Hannah’s dress: start to finish

Restyle / alterations project

Hannah bought a beautiful gown from Sarah Seven with a view to customising it.

The dress is a style called Sunsets Forever, which has sleeves and high neck line but is entirely open below the shoulders and around to the front waist.

Sarah Seven | Sunsets Forever | Hannah

Sarah Seven | Sunsets Forever | Hannah

 

Design brief

Replace the sleeves and shoulder panels with slim straps, reshaping the front bodice to function without the missing elements, and adding a new neckline.

Alter the fit at the waist and seat and take up the hem to fit this petite bride.

Sarah Barker | design options | Hannah

 

How did we do that

I whipped off the sleeves and shoulder panels and opened up the edges of the front panel panel, pinning it in to an estimation of our new shape.

One of the discarded sleeves got chopped up into strips and re-purposed for self fabric-straps. (Thankfully the bride wasn’t taller – the sleeves were a fairly cropped length and only just gave enough to run from waist up over the shoulder without a seam.)

The length of the bodice and the hem had to be shortened. We also slimmed down the fit over the seat and adjusted the silhouette slightly to hug in under the bum more.

 

Result

Hannah looked fantastic on her wedding day, in a gown which felt trult unique and personal! For more images follow this link to Hannah’s page in the gallery.

Sarah Barker | Hannah

Ruth’s dress, part 1; toile fitting

I’m super excited to introduce my first project of 2018! Ruth is lovely colleague of mine who will be getting married in a few months. Her wedding will be beautifully personal with loads of lovely DIY touches, so she’s looking for the perfect understated, hand made dress. We’ve drawn up this design and I’ve made our first and only toile for fitting:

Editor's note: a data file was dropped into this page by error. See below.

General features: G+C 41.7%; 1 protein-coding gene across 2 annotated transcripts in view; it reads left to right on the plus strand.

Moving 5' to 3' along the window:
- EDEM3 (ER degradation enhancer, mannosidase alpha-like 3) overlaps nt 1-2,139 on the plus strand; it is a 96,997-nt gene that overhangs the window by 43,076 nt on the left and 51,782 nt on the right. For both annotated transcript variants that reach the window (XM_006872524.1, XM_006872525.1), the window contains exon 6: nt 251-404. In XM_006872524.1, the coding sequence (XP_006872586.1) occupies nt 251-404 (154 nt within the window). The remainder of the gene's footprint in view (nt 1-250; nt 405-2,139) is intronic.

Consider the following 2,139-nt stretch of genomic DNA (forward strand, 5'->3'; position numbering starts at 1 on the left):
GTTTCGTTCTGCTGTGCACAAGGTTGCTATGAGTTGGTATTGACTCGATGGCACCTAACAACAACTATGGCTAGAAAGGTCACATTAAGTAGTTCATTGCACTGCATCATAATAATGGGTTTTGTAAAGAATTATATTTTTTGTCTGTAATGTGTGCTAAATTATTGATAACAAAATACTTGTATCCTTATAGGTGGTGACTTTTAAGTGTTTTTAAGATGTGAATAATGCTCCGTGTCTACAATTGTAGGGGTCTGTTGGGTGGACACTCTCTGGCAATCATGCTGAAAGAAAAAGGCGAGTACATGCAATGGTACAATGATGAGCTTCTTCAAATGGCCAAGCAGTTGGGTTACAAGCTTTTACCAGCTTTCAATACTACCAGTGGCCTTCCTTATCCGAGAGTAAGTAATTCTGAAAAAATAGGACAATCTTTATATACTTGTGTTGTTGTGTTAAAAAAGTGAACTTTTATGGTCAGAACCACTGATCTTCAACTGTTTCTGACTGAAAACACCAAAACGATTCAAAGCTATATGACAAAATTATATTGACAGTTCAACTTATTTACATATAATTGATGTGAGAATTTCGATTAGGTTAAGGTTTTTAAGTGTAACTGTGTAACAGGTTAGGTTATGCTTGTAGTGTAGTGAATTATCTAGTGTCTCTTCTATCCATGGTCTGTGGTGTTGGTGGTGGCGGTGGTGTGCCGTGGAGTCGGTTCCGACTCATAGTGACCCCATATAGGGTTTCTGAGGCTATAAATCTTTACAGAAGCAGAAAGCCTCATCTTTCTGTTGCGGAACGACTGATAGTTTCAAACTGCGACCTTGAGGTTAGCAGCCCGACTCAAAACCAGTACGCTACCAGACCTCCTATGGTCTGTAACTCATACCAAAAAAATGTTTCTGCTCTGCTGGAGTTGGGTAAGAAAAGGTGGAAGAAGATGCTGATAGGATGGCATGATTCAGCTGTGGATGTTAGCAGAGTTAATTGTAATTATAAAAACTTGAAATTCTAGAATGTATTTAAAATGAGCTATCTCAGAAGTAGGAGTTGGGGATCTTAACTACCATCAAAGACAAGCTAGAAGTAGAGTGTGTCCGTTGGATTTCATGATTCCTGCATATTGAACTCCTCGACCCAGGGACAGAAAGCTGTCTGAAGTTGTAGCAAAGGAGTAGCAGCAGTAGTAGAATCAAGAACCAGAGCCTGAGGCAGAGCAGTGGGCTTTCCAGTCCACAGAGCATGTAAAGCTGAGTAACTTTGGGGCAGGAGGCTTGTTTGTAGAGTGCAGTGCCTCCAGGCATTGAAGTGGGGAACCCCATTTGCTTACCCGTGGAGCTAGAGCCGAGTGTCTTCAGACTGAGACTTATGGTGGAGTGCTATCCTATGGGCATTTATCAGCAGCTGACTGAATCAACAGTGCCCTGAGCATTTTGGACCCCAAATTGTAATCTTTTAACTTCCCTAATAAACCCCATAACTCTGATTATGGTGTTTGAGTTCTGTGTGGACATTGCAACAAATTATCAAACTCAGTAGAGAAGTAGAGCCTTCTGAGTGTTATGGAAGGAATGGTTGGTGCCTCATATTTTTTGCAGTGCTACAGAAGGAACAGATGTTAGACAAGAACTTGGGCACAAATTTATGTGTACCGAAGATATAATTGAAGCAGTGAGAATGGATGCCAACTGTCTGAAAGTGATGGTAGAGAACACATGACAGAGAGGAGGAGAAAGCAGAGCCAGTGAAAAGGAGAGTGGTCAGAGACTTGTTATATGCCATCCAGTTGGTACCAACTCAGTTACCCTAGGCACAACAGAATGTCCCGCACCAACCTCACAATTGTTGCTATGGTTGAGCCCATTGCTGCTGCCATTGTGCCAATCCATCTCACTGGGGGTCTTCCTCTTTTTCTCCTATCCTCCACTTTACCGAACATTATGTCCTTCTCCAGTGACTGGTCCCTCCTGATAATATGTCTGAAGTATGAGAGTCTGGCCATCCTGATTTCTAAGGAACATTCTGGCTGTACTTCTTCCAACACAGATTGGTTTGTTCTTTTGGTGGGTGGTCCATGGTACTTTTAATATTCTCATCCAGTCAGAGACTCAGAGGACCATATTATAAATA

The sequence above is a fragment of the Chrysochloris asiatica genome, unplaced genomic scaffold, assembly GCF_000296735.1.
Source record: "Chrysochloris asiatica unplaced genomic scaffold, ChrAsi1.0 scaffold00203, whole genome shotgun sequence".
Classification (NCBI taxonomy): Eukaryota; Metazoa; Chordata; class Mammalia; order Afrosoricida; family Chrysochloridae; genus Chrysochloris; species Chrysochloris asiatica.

This project is much more straight forward than a full-on bespoke gown. It’s an elegant, classic design, in a heavy off-white satin. And I love that this dress is an alternative to a big budget frock. I think there needs to be more options out there for people who want a personal, made to measure service, but without the price tag of a custom designed, complex outfit.

So to keep the process simple and fuss-free we’ll only do one toile fitting for this dress. I’ve draped it directly on the stand in calico, but then re-cut the top part in the correct fabric so that we can check the volume in gathers before we commit. Having seen it on the body and made a few adjustments we’ll go straight for the real thing.

I’m so thrilled that it looked good on Ruth from the get-go! With an un-fussy, clean design like this one there’s really nowhere to hide: the fit and finish need to be perfect. But this has been a great start, and the shape suits her so brilliantly – I’m happy that this is heading in the right direction.

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Kate’s outfit, part 4: a few photos from the wedding :)

Just thought I’d post a couple of shots Kate’s sister sent me from the wedding!